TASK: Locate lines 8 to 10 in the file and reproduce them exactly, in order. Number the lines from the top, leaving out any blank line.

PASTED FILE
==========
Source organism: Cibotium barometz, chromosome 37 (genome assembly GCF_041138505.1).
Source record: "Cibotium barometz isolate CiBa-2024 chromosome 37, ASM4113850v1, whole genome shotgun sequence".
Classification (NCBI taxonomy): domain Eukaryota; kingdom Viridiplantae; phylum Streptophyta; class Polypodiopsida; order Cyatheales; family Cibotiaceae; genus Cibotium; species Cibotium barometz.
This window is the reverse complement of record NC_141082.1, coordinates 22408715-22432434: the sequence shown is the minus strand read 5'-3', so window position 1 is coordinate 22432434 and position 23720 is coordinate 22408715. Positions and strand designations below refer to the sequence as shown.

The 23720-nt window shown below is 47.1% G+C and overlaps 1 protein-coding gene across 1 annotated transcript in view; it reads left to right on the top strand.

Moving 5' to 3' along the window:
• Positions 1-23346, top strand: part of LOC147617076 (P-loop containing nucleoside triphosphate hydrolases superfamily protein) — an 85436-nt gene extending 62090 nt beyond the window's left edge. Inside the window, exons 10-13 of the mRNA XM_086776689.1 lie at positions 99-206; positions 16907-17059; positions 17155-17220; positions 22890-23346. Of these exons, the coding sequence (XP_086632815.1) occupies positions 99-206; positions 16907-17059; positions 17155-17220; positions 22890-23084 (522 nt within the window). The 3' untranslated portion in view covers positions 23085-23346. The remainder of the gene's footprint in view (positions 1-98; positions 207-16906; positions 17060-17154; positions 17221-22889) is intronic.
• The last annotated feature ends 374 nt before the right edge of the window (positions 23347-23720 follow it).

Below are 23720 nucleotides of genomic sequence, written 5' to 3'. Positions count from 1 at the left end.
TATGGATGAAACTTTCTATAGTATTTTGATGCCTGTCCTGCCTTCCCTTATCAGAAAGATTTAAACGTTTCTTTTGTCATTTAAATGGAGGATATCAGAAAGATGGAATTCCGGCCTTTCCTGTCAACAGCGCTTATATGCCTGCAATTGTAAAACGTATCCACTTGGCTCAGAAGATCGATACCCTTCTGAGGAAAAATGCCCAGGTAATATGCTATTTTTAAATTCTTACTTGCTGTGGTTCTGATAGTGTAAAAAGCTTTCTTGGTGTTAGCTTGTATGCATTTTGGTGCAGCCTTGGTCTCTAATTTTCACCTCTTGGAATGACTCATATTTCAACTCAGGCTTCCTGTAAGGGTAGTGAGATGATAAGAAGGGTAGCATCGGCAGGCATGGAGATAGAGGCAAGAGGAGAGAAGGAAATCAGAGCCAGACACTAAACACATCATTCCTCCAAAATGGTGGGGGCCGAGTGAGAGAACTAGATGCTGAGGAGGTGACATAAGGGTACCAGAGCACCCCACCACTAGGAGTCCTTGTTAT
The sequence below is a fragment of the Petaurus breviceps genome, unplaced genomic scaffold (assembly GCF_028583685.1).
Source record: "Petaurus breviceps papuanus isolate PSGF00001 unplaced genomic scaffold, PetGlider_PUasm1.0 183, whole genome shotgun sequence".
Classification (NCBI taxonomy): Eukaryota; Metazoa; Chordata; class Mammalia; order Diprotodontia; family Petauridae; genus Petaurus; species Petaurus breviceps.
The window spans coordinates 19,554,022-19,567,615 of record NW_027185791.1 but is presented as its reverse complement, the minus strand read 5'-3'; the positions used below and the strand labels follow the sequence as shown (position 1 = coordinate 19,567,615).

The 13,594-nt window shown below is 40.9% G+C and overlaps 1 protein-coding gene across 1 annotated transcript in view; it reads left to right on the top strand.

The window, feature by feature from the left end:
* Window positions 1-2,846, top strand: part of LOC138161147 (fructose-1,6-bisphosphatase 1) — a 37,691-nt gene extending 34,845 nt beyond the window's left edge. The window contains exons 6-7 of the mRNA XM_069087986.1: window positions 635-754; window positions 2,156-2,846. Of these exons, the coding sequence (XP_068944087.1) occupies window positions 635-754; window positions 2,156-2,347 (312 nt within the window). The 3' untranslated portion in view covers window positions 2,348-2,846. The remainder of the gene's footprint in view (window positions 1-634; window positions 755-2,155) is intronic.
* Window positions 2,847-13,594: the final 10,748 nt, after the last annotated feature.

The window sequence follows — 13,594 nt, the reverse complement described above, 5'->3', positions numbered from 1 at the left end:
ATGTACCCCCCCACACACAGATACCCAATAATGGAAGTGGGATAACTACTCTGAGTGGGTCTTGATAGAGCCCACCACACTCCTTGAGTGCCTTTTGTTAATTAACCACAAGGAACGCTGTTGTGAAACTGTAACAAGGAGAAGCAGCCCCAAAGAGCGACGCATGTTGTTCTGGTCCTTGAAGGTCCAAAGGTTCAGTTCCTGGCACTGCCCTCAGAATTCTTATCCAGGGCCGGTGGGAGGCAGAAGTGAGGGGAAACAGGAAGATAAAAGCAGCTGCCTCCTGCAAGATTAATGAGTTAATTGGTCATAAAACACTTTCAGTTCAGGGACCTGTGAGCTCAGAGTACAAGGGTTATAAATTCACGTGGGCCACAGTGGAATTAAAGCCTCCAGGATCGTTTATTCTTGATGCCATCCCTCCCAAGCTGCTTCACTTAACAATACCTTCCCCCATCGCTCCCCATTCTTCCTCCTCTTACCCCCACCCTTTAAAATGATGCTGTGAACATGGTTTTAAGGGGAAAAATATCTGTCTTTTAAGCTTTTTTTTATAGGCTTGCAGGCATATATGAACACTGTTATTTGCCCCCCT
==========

• The last annotated feature ends 374 nt before the right edge of the window (positions 23347-23720 follow it).

Below are 23720 nucleotides of genomic sequence, written 5' to 3'. Positions count from 1 at the left end.
TATGGATGAAACTTTCTATAGTATTTTGATGCCTGTCCTGCCTTCCCTTATCAGAAAGATTTAAACGTTTCTTTTGTCATTTAAATGGAGGATATCAGAAAGATGGAATTCCGGCCTTTCCTGTCAACAGCGCTTATATGCCTGCAATTGTAAAACGTATCCACTTGGCTCAGAAGATCGATACCCTTCTGAGGAAAAATGCCCAGGTAATATGCTATTTTTAAATTCTTACTTGCTGTGGTTCTGATAGTGTAAAAAGCTTTCTTGGTGTTAGCTTGTATGCATTTTGGTGCAGCCTTGGTCTCTAATTTTCACCTCTTGGAATGACTCATATTTCAACTCAGGCTTCCTGTAAGGGTAGTGAGATGATAAGAAGGGTAGCATCGGCAGGCATGGAGATAGAGGCAAGAGGAGAGAAGGAAATCAGAGCCAGACACTAAACACATCATTCCTCCAAAATGGTGGGGGCCGAGTGAGAGAACTAGATGCTGAGGAGGTGACATAAGGGTACCAGAGCACCCCACCACTAGGAGTCCTTGTTAT